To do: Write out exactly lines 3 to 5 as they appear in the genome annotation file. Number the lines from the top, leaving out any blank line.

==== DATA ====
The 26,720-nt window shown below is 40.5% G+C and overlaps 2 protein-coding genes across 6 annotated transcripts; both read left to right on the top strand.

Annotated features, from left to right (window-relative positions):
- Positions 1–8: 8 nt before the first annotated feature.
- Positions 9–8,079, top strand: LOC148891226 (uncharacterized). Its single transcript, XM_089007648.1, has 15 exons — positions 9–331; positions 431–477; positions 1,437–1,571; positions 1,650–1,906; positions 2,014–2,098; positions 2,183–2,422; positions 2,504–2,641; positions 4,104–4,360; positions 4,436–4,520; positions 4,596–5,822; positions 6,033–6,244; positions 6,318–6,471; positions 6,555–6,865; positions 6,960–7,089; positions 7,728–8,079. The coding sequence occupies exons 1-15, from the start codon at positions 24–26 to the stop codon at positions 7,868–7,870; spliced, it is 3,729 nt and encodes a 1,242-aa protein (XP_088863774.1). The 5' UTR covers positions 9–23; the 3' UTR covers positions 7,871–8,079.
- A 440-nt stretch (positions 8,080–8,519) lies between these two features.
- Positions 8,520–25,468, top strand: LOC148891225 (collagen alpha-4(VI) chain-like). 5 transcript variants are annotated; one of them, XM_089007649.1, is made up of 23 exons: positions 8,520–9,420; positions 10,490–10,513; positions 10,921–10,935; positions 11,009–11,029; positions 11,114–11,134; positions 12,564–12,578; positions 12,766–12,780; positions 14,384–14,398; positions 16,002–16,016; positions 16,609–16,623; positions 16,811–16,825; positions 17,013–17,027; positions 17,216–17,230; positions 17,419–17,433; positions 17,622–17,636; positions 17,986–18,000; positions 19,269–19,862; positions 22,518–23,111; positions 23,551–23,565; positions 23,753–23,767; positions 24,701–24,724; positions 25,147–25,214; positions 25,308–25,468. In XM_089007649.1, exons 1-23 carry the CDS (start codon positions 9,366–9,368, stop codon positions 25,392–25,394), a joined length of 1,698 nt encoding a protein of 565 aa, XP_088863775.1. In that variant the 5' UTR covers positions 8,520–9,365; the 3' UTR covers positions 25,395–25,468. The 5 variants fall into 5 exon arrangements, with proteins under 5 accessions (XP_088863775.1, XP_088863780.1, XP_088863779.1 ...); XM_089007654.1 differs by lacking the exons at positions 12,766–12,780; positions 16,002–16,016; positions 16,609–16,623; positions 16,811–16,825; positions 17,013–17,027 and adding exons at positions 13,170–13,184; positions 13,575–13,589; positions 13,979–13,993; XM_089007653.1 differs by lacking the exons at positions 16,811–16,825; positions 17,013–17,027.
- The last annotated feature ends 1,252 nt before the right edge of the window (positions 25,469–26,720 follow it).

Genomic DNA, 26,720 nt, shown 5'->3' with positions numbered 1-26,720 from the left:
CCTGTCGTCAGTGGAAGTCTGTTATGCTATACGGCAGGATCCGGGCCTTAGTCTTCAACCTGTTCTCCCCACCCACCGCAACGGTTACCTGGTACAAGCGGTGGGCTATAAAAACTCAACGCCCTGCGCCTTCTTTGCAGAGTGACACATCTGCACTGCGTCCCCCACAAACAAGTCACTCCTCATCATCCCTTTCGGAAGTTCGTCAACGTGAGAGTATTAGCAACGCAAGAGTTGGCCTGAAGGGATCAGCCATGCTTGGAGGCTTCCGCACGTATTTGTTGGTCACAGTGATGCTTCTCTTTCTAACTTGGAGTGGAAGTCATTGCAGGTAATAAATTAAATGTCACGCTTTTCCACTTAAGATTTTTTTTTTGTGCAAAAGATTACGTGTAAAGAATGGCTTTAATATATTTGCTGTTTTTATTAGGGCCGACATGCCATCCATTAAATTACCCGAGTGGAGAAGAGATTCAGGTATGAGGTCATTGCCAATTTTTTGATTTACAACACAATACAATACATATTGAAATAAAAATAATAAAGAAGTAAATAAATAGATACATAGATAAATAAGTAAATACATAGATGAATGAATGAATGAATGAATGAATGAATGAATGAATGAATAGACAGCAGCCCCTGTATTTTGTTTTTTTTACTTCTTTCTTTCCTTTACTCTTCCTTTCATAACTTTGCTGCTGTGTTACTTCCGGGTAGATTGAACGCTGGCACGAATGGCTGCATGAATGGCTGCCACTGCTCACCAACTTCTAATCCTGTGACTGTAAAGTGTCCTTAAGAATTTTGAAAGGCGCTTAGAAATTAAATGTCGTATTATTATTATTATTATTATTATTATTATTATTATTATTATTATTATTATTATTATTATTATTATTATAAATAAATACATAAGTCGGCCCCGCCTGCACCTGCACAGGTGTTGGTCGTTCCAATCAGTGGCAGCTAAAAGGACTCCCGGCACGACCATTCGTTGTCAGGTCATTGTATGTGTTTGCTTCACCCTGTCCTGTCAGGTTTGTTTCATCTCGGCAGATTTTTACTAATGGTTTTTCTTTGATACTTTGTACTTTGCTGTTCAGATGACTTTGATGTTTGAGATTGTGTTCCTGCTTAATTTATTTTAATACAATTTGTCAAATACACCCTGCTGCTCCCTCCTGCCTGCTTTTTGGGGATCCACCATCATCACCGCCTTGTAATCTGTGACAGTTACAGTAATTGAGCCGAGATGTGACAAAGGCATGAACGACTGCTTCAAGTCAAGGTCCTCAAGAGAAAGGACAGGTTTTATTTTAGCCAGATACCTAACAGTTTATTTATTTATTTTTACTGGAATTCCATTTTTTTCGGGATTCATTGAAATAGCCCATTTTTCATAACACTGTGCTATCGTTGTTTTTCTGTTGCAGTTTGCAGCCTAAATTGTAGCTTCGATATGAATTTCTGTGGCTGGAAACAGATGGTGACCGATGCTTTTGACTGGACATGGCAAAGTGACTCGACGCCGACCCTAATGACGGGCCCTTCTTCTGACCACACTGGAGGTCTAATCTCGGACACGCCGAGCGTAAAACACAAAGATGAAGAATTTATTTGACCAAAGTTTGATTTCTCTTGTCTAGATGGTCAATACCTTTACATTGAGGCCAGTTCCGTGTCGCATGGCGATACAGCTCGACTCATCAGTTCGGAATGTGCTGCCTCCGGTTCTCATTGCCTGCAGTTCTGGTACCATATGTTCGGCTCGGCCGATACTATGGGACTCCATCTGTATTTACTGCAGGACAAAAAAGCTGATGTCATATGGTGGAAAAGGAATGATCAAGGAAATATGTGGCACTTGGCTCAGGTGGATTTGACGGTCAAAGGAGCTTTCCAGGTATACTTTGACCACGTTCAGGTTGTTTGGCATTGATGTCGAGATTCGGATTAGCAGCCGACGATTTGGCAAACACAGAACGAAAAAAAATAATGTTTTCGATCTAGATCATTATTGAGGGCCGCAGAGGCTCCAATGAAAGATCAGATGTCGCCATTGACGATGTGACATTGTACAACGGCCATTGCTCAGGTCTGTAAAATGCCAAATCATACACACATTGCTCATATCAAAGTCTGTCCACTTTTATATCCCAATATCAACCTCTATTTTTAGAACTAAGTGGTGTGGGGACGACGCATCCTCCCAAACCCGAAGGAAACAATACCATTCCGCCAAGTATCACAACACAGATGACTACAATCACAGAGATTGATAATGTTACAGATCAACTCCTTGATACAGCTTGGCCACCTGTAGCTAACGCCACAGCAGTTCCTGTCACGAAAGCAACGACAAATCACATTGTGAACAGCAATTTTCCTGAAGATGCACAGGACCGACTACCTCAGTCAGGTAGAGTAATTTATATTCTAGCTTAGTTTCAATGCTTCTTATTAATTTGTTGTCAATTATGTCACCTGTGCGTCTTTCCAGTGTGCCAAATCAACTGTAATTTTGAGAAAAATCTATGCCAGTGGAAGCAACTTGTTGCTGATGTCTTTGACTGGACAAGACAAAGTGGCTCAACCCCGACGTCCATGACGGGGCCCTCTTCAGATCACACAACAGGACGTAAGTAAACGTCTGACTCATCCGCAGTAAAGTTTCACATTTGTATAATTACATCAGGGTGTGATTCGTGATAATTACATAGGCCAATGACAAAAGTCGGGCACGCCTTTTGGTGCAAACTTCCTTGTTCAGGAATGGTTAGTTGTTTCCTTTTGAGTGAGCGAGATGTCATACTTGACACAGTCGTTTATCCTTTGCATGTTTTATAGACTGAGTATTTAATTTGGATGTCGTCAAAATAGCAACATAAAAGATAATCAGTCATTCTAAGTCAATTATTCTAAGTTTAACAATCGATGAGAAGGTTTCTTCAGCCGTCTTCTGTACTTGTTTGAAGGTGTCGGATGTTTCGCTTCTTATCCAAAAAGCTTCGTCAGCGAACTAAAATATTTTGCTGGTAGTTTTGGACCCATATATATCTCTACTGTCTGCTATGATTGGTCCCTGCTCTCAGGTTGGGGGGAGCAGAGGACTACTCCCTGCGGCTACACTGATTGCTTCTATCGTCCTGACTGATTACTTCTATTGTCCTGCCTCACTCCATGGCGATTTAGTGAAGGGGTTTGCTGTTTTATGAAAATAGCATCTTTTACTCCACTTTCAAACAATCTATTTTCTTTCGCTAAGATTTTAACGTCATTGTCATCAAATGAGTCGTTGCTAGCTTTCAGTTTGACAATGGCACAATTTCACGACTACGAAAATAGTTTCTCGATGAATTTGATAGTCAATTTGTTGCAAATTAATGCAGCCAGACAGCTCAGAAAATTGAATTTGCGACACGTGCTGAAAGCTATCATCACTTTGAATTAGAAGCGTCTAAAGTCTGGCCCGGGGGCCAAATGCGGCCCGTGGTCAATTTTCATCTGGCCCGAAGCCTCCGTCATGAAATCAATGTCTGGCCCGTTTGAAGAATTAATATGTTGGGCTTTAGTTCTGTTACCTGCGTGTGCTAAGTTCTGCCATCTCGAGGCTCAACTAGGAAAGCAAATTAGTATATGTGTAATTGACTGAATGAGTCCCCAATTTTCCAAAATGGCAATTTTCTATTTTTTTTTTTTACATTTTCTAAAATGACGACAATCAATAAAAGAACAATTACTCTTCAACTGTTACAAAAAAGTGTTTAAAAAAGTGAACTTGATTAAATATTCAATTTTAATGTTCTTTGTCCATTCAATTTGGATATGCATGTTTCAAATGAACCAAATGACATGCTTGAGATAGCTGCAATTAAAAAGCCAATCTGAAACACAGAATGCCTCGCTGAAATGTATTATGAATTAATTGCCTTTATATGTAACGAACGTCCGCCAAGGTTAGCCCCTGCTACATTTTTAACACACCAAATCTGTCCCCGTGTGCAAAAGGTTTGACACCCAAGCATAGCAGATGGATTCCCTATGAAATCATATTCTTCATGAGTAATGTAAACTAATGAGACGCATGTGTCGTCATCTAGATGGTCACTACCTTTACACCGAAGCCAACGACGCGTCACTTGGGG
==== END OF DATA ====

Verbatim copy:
- Positions 1–8: 8 nt before the first annotated feature.
- Positions 9–8,079, top strand: LOC148891226 (uncharacterized). Its single transcript, XM_089007648.1, has 15 exons — positions 9–331; positions 431–477; positions 1,437–1,571; positions 1,650–1,906; positions 2,014–2,098; positions 2,183–2,422; positions 2,504–2,641; positions 4,104–4,360; positions 4,436–4,520; positions 4,596–5,822; positions 6,033–6,244; positions 6,318–6,471; positions 6,555–6,865; positions 6,960–7,089; positions 7,728–8,079. The coding sequence occupies exons 1-15, from the start codon at positions 24–26 to the stop codon at positions 7,868–7,870; spliced, it is 3,729 nt and encodes a 1,242-aa protein (XP_088863774.1). The 5' UTR covers positions 9–23; the 3' UTR covers positions 7,871–8,079.
- A 440-nt stretch (positions 8,080–8,519) lies between these two features.